In the wake of a drowning death at Fairy Meadow, Illawarra lifesavers are heading off on a road trip to bring beach and water safety lessons to country kids.
During the beach and inland water safety sessions, more than 2100 students will learn how to spot a rip, the importance of swimming between the red and yellow flags, first aid, rescues, sea creatures and how to get help.
The Illawarra lifesavers are visiting schools in the New England and Western Riverina regions.
Being a surf lifesaver can bring a lot of heartache Ms Percy said. She was among those who conducted an extensive three-day search for a missing swimmer off Fairy Meadow Beach last week.
The 28-year-old international student from the University of Wollongong was swimming on Sunday, October 29 when he got stuck in a rip. He was last seen waving his hand and calling for help.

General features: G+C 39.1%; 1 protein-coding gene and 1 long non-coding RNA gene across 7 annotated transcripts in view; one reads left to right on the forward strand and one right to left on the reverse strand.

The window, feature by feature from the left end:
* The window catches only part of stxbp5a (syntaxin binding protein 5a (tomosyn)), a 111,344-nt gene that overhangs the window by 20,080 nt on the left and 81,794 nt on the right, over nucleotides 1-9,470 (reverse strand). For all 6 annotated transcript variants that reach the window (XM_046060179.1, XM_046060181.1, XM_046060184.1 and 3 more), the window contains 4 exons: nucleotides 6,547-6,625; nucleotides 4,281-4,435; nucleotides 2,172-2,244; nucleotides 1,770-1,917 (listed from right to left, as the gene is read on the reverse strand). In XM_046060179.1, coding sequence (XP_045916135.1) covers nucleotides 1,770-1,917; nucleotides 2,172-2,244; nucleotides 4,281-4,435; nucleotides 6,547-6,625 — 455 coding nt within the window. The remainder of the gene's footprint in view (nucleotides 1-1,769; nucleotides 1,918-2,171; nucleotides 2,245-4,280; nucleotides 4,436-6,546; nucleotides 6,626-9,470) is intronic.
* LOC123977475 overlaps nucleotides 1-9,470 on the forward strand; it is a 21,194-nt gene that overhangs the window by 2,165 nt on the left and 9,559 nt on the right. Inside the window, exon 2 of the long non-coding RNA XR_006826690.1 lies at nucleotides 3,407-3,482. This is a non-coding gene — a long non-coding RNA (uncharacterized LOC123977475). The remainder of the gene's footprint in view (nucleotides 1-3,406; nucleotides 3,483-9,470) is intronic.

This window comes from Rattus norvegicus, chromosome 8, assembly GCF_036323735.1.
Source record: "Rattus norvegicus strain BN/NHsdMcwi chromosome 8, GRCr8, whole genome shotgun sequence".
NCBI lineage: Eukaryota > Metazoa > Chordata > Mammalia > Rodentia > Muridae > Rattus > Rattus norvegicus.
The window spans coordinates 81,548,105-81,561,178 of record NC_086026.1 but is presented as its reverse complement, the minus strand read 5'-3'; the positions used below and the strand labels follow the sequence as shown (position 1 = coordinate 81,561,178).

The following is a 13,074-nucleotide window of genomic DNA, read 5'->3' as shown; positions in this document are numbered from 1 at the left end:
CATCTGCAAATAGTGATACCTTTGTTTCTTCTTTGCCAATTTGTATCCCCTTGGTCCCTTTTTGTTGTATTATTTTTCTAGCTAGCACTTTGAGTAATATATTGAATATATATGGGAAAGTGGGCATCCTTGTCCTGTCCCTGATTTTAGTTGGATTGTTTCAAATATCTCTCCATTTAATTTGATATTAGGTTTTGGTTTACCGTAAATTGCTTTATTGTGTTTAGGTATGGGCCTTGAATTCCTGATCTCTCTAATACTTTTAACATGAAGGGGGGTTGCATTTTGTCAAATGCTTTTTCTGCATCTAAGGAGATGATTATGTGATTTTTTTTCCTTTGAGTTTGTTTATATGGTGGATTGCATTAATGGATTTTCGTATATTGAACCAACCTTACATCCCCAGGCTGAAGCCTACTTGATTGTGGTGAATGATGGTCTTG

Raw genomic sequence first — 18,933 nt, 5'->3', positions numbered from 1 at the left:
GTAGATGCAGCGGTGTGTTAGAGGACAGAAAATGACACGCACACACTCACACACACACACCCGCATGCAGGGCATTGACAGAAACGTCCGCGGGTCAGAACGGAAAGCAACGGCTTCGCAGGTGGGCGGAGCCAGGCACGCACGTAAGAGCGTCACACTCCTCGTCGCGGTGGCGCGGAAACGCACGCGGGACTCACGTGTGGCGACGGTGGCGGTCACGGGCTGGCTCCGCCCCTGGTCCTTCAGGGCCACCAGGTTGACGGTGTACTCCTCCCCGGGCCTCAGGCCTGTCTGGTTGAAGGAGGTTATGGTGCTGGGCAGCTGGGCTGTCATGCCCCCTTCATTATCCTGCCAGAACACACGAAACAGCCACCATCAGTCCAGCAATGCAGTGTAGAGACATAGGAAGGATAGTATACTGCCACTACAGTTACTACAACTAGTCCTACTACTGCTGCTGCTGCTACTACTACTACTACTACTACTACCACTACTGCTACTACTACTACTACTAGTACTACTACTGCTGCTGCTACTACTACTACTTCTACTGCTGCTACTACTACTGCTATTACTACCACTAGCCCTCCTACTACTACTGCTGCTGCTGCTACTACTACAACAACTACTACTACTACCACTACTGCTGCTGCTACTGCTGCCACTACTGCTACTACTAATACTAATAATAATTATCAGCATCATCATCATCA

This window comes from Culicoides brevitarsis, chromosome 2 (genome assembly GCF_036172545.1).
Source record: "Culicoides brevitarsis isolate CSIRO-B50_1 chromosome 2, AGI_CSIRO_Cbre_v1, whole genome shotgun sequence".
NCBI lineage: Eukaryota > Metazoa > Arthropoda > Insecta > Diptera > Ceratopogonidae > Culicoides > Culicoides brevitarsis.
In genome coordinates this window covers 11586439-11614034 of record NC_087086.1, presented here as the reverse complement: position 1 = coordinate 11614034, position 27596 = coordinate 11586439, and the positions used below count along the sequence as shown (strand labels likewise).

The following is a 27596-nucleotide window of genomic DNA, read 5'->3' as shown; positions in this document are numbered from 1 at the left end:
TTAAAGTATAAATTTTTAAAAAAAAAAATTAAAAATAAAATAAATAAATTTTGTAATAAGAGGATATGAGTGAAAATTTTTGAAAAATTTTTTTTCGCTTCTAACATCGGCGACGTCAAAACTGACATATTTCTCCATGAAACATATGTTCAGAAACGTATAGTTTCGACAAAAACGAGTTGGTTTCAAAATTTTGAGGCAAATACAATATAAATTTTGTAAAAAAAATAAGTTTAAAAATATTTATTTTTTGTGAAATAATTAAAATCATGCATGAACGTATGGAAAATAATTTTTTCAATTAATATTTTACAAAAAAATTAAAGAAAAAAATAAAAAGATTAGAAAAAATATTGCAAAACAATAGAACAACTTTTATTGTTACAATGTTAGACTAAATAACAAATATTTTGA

Ms Percy is keen to give students skills for life, that could one day save their life.
"I love teaching children or adults about surf education, just educating them in general how to be safe in the water," she said.
"They may come down and travel, they may come down and study on the coast, but at least they have that underpinning knowledge of how to be safe."
Educating children also helps keep their family safe.
"We start at this age group because they'll go home and remind parents 'we need to do this'," she said.
"It's just to pretty much educate and reduce the drowning rates."
During the 2022-23 financial year 281 people died by drowning.
Beach to Bush is in its 30th year and during that time more than 285,000 regional and rural students have learned how to stay safe at the beach and at inland waterways such as rivers, dams and pools.
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